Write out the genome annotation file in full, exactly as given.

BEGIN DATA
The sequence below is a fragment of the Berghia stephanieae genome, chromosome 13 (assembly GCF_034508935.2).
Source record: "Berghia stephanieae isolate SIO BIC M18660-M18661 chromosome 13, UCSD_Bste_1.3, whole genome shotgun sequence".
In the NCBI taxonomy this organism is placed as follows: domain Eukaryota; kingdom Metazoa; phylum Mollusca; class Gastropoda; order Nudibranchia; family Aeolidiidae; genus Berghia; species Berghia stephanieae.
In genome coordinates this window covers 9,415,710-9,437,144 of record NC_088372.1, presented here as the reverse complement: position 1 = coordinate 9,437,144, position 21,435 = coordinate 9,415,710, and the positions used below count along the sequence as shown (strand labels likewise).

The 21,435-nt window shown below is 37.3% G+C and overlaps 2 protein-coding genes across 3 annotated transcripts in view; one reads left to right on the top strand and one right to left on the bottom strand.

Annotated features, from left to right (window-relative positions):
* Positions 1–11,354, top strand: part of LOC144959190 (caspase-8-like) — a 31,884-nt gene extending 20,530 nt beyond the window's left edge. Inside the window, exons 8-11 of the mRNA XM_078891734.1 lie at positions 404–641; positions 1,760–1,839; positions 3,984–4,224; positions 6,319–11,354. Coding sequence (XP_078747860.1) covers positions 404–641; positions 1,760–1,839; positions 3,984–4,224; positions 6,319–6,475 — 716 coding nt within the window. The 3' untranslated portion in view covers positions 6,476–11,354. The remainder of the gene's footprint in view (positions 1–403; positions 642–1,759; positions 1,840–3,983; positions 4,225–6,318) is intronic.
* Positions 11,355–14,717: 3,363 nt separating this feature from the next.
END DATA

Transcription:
The sequence below is a fragment of the Berghia stephanieae genome, chromosome 13 (assembly GCF_034508935.2).
Source record: "Berghia stephanieae isolate SIO BIC M18660-M18661 chromosome 13, UCSD_Bste_1.3, whole genome shotgun sequence".
In the NCBI taxonomy this organism is placed as follows: domain Eukaryota; kingdom Metazoa; phylum Mollusca; class Gastropoda; order Nudibranchia; family Aeolidiidae; genus Berghia; species Berghia stephanieae.
In genome coordinates this window covers 9,415,710-9,437,144 of record NC_088372.1, presented here as the reverse complement: position 1 = coordinate 9,437,144, position 21,435 = coordinate 9,415,710, and the positions used below count along the sequence as shown (strand labels likewise).

The 21,435-nt window shown below is 37.3% G+C and overlaps 2 protein-coding genes across 3 annotated transcripts in view; one reads left to right on the top strand and one right to left on the bottom strand.

Annotated features, from left to right (window-relative positions):
* Positions 1–11,354, top strand: part of LOC144959190 (caspase-8-like) — a 31,884-nt gene extending 20,530 nt beyond the window's left edge. Inside the window, exons 8-11 of the mRNA XM_078891734.1 lie at positions 404–641; positions 1,760–1,839; positions 3,984–4,224; positions 6,319–11,354. Coding sequence (XP_078747860.1) covers positions 404–641; positions 1,760–1,839; positions 3,984–4,224; positions 6,319–6,475 — 716 coding nt within the window. The 3' untranslated portion in view covers positions 6,476–11,354. The remainder of the gene's footprint in view (positions 1–403; positions 642–1,759; positions 1,840–3,983; positions 4,225–6,318) is intronic.
* Positions 11,355–14,717: 3,363 nt separating this feature from the next.